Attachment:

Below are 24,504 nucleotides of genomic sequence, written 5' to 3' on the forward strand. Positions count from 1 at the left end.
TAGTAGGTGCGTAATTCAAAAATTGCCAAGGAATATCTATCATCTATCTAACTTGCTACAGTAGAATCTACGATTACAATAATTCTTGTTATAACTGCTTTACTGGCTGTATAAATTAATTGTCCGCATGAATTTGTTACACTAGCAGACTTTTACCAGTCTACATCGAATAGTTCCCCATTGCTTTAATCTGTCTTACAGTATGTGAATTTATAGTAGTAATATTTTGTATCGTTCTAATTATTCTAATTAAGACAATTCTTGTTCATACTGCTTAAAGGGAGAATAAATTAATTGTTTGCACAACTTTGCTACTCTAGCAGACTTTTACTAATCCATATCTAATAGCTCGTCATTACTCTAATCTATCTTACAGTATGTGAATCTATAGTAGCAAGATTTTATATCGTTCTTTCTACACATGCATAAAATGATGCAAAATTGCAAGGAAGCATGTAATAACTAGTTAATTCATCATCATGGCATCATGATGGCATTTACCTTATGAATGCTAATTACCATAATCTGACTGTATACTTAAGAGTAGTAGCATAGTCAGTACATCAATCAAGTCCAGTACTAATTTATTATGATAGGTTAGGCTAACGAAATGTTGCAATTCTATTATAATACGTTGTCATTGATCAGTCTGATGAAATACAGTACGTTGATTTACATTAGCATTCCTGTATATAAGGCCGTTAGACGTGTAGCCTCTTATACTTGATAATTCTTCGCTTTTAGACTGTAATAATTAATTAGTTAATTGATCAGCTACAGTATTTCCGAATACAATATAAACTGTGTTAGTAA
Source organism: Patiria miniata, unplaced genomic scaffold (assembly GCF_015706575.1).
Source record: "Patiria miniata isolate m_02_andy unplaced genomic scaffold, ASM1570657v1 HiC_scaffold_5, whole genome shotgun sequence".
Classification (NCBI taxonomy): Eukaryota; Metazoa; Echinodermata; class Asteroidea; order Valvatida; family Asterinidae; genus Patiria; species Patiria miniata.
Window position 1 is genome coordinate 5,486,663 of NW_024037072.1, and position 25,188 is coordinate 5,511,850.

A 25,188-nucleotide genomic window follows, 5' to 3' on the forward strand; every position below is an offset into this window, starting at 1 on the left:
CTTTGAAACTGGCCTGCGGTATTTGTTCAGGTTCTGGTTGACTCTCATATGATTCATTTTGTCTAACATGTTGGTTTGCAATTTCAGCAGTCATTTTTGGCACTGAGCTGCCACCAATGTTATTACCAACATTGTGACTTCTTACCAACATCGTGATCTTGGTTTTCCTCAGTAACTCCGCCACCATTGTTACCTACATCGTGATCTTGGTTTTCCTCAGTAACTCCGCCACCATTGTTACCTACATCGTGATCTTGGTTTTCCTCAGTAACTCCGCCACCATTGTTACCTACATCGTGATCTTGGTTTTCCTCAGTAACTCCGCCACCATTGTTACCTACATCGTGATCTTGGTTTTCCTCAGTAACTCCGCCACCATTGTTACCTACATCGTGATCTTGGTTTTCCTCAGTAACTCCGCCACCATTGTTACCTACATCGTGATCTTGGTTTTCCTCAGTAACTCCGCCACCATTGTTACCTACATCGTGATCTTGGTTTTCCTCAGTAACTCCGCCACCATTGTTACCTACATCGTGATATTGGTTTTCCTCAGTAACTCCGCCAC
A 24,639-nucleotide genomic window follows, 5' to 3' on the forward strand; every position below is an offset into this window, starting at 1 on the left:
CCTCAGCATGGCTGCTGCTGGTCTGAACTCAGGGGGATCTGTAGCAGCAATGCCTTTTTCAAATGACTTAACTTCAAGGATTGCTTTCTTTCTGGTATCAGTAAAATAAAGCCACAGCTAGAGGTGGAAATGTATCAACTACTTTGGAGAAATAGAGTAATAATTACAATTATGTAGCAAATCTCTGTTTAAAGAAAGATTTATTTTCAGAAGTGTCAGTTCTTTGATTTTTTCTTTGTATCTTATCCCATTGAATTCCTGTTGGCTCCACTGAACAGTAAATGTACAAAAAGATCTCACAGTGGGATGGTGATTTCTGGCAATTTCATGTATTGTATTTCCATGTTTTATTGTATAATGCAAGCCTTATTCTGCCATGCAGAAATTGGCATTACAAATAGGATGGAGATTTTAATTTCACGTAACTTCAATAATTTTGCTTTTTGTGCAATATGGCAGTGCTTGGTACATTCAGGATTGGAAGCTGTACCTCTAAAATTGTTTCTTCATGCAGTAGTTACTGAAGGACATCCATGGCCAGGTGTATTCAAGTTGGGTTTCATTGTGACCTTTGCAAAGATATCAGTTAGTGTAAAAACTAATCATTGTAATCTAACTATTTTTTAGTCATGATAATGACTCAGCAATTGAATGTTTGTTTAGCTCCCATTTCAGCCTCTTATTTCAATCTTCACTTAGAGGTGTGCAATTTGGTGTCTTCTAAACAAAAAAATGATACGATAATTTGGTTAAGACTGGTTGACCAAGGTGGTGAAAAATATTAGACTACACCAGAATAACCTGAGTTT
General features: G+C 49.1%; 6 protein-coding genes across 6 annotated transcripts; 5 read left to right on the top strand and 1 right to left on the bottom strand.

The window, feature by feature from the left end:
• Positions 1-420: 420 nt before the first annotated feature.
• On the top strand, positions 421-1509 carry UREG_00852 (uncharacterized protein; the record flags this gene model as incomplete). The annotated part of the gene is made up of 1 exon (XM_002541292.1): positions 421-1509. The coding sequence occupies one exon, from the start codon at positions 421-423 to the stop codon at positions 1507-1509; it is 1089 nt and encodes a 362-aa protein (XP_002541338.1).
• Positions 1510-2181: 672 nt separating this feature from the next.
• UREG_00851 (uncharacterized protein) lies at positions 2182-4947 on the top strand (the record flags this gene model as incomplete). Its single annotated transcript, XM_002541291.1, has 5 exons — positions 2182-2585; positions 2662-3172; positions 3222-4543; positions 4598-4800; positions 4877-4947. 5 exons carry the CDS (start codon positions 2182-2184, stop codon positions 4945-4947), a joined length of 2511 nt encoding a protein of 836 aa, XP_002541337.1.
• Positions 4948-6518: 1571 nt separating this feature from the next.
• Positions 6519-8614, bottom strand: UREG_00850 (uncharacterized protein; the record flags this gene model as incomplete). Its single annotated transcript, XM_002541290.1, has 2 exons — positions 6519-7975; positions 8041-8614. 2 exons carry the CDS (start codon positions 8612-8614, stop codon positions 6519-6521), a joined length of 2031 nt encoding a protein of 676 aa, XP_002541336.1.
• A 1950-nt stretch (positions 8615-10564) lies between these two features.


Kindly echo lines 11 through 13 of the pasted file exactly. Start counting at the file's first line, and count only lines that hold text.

General features: G+C 49.1%; 6 protein-coding genes across 6 annotated transcripts; 5 read left to right on the top strand and 1 right to left on the bottom strand.

The window, feature by feature from the left end:
• Positions 1-420: 420 nt before the first annotated feature.